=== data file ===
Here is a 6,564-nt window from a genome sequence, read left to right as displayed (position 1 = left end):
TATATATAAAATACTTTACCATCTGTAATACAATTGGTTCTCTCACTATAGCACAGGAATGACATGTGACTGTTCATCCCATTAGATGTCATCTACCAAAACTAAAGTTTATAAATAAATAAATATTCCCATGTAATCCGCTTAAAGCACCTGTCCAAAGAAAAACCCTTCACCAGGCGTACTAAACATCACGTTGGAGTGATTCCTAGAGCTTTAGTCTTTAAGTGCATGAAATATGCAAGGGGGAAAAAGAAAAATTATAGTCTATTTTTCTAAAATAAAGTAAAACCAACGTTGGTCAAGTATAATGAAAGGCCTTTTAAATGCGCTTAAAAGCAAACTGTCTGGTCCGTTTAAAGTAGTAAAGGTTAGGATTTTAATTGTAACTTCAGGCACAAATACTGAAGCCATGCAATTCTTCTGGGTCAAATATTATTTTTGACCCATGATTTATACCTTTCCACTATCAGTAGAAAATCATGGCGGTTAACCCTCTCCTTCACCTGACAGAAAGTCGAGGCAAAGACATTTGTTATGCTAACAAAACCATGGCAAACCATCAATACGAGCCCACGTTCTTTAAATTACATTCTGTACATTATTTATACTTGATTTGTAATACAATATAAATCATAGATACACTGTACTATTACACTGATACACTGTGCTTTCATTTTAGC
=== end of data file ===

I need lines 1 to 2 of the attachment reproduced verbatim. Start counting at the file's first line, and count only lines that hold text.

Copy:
Here is a 6,564-nt window from a genome sequence, read left to right as displayed (position 1 = left end):
TATATATAAAATACTTTACCATCTGTAATACAATTGGTTCTCTCACTATAGCACAGGAATGACATGTGACTGTTCATCCCATTAGATGTCATCTACCAAAACTAAAGTTTATAAATAAATAAATATTCCCATGTAATCCGCTTAAAGCACCTGTCCAAAGAAAAACCCTTCACCAGGCGTACTAAACATCACGTTGGAGTGATTCCTAGAGCTTTAGTCTTTAAGTGCATGAAATATGCAAGGGGGAAAAAGAAAAATTATAGTCTATTTTTCTAAAATAAAGTAAAACCAACGTTGGTCAAGTATAATGAAAGGCCTTTTAAATGCGCTTAAAAGCAAACTGTCTGGTCCGTTTAAAGTAGTAAAGGTTAGGATTTTAATTGTAACTTCAGGCACAAATACTGAAGCCATGCAATTCTTCTGGGTCAAATATTATTTTTGACCCATGATTTATACCTTTCCACTATCAGTAGAAAATCATGGCGGTTAACCCTCTCCTTCACCTGACAGAAAGTCGAGGCAAAGACATTTGTTATGCTAACAAAACCATGGCAAACCATCAATACGAGCCCACGTTCTTTAAATTACATTCTGTACATTATTTATACTTGATTTGTAATACAATATAAATCATAGATACACTGTACTATTACACTGATACACTGTGCTTTCATTTTAGC